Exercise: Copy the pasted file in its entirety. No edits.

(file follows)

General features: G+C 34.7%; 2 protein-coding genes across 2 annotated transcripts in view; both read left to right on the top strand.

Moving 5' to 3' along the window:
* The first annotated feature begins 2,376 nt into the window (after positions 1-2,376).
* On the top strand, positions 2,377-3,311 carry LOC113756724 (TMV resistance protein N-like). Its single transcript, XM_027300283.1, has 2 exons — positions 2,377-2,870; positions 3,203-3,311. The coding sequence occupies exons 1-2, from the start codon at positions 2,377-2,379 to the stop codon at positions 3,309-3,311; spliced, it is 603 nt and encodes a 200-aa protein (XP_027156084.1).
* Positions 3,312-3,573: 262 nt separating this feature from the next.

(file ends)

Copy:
General features: G+C 34.7%; 2 protein-coding genes across 2 annotated transcripts in view; both read left to right on the top strand.

Moving 5' to 3' along the window:
* The first annotated feature begins 2,376 nt into the window (after positions 1-2,376).
* On the top strand, positions 2,377-3,311 carry LOC113756724 (TMV resistance protein N-like). Its single transcript, XM_027300283.1, has 2 exons — positions 2,377-2,870; positions 3,203-3,311. The coding sequence occupies exons 1-2, from the start codon at positions 2,377-2,379 to the stop codon at positions 3,309-3,311; spliced, it is 603 nt and encodes a 200-aa protein (XP_027156084.1).
* Positions 3,312-3,573: 262 nt separating this feature from the next.